United States District Court, Western District of Michigan; Docket No. l:92-CV-583;
Honorable Robert Holmes Bell; Unpublished
Official Federal Reporter Citation: Not Applicable; Link to Opinion
In this ERISA case involving a self-funded employee benefit plan and a Michigan no-fault coordinated insurance policy, each of which contained conflicting "other insurance" or coordination of benefits provisions, Judge Bell ruled that primary liability must be shared on a. pro rata basis by the insuring parties. In so holding, Judge Bell noted that the question presented in this case appears to be one of first impression in this circuit.
Judge Bell began his analysis by stating that the preemption claim is "all but settled" and that state no-fault laws are preempted by ERISA. Judge Bell referred to the Supreme Court's recent decision in FMC Corporation v Holliday, which holds that where state laws, such as the Michigan No-Fault Act, relate to an ERISA plan, the federal law of ERISA preempts the operation of the state law. However, mat does not end the inquiry. The holding that ERISA preempts the issue does not resolve the coverage dispute, but merely suggests that it is federal law, rather than state law, that governs the dispute. That, therefore, raises the major issue which is the determination of how the dispute is resolved under federal law.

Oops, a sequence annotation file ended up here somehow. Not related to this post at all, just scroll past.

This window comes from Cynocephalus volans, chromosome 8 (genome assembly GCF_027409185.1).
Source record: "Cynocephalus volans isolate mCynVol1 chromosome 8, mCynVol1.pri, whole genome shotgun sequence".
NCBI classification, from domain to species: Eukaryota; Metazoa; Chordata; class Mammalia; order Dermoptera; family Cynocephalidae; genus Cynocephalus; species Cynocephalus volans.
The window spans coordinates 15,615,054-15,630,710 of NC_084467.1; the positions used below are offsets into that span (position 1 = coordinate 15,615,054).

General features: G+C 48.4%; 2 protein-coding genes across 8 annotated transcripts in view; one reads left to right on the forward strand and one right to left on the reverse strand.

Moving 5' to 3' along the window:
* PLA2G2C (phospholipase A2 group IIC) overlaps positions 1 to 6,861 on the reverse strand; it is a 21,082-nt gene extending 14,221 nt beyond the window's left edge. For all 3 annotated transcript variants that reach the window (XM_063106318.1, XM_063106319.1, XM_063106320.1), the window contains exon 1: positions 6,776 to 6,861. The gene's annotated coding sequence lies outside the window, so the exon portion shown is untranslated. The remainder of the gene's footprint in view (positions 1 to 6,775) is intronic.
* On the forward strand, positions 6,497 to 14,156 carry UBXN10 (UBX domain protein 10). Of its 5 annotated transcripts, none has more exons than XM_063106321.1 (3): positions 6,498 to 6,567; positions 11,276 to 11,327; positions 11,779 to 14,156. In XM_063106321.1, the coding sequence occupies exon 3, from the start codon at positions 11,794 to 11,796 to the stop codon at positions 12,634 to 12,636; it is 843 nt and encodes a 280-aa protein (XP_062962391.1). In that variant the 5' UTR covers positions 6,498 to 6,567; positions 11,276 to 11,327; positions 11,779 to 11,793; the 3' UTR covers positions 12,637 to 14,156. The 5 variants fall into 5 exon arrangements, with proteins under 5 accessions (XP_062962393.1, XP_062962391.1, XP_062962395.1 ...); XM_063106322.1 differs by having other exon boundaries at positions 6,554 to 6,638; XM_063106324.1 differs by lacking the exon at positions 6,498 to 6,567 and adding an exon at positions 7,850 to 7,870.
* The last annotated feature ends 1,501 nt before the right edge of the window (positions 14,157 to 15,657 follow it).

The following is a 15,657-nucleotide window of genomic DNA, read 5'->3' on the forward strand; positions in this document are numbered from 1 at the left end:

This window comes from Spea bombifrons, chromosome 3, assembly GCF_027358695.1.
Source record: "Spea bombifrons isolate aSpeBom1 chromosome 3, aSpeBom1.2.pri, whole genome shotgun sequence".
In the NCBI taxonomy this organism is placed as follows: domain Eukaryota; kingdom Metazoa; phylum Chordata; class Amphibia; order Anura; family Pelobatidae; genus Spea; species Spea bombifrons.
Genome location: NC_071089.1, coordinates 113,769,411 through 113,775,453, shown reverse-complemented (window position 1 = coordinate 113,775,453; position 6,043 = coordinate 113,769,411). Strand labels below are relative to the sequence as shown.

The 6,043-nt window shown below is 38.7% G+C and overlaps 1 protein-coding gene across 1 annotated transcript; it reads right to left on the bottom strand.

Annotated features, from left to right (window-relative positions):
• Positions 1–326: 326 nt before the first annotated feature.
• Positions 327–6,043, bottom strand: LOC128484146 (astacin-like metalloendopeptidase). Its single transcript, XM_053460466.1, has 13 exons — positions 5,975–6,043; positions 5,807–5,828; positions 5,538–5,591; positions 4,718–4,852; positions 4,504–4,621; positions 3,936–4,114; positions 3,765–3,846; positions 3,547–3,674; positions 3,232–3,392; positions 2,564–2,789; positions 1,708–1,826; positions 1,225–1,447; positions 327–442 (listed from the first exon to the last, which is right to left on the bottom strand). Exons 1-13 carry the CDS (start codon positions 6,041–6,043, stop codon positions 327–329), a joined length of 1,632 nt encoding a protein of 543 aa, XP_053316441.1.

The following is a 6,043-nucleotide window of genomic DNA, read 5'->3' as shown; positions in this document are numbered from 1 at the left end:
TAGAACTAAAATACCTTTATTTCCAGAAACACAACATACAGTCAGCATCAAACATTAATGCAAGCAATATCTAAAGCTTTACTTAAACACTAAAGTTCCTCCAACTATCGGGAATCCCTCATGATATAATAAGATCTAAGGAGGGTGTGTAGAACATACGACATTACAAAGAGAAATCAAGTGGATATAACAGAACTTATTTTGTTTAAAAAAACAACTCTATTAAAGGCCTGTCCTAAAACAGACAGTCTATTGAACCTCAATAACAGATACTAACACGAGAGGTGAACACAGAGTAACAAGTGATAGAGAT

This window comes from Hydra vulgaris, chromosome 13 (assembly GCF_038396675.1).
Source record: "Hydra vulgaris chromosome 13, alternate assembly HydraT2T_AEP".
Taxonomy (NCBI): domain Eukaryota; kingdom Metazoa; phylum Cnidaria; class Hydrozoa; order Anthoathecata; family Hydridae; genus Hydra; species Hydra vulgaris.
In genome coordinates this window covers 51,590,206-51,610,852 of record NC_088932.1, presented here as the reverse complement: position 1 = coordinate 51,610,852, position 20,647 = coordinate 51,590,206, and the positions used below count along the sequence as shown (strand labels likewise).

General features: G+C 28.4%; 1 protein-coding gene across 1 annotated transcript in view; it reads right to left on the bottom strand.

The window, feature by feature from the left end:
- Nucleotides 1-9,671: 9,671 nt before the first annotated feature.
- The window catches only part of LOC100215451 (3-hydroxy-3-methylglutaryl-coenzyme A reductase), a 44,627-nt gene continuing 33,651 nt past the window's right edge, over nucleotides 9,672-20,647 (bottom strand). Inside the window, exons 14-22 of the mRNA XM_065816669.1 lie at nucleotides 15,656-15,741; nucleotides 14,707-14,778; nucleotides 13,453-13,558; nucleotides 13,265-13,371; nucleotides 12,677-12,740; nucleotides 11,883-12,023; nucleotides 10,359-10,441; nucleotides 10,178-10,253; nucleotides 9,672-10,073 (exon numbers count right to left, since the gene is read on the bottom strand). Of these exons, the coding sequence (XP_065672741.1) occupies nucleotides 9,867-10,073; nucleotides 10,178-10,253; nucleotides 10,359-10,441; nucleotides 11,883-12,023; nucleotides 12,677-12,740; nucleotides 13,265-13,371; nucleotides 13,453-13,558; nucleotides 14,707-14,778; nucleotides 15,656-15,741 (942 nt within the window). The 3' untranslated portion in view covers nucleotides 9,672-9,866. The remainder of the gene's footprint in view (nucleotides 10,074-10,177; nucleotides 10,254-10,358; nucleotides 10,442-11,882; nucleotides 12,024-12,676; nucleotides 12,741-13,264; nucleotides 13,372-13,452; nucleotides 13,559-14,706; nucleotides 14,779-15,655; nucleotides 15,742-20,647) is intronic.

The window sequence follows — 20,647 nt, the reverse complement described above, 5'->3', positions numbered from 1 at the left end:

With regard to this second question, Judge Bell noted that the ERISA statute itself does not provide any answer. Accordingly, there is no statutory ERISA rule that can be applied to resolve this dispute. Therefore, the federal courts have developed "federal common law" to address various issues involving rights and obligations under an ERISA plan. In formulating a federal common law rule for evaluating coverage priority questions, the federal courts have reviewed state law approaches. Two principal state law approaches have emerged. The Michigan Supreme Court has distinguished them as the "majority" and "minority" rules. See, Federal Kemper v Health Insurance Administration (Item No. 897). In Federal Kemper, the Michigan Supreme Court did not endorse either approach. The "majority rule" attempts to reconcile the competing provisions by discerning the parties' intent. The "minority rule" holds that liability must be pro rated between the parties. In deciding which of these approaches was preferable, Judge Bell noted that the Seventh Circuit Court of Appeals had, in the case of Winstead v Indiana Insurance Company, 855 F2d 430 (CA 7,1988) adopted the minority view and held that liability between an ERISA plan and a non-ERISA automobile insurance policy governed by the Michigan no-fault insurance law should be apportioned on a pro rata basis. Judge Bell agreed with the Winstead ruling, because it is a simple rule that is predictable and easy to apply. Judge Bell stated:
"Accordingly, this court adopts the following rule as the appropriate coordination of benefits rule under ERISA: When there is a conflict between unambiguous, valid, and irreconcilable 'other insurance' or coordination of benefits provisions in an ERISA plan and a non-ERISA insurer, such as a Michigan no-fault insurer, the coverage responsibility must be apportioned between the insurers on a pro rata basis."
Accordingly, the liability for medical expenses in this case, including future expenses, must be shared on a pro rata basis with 50% being paid by the no-fault insurer and 50% by the ERISA self-funded plan.
Finally, Judge Bell held that the exhaustion of remedies requirement is not applicable in such a case, when a beneficiary of an ERISA plan is challenging the plan's denial of a benefit claim, nor it is applicable in cases involving declaratory judgment.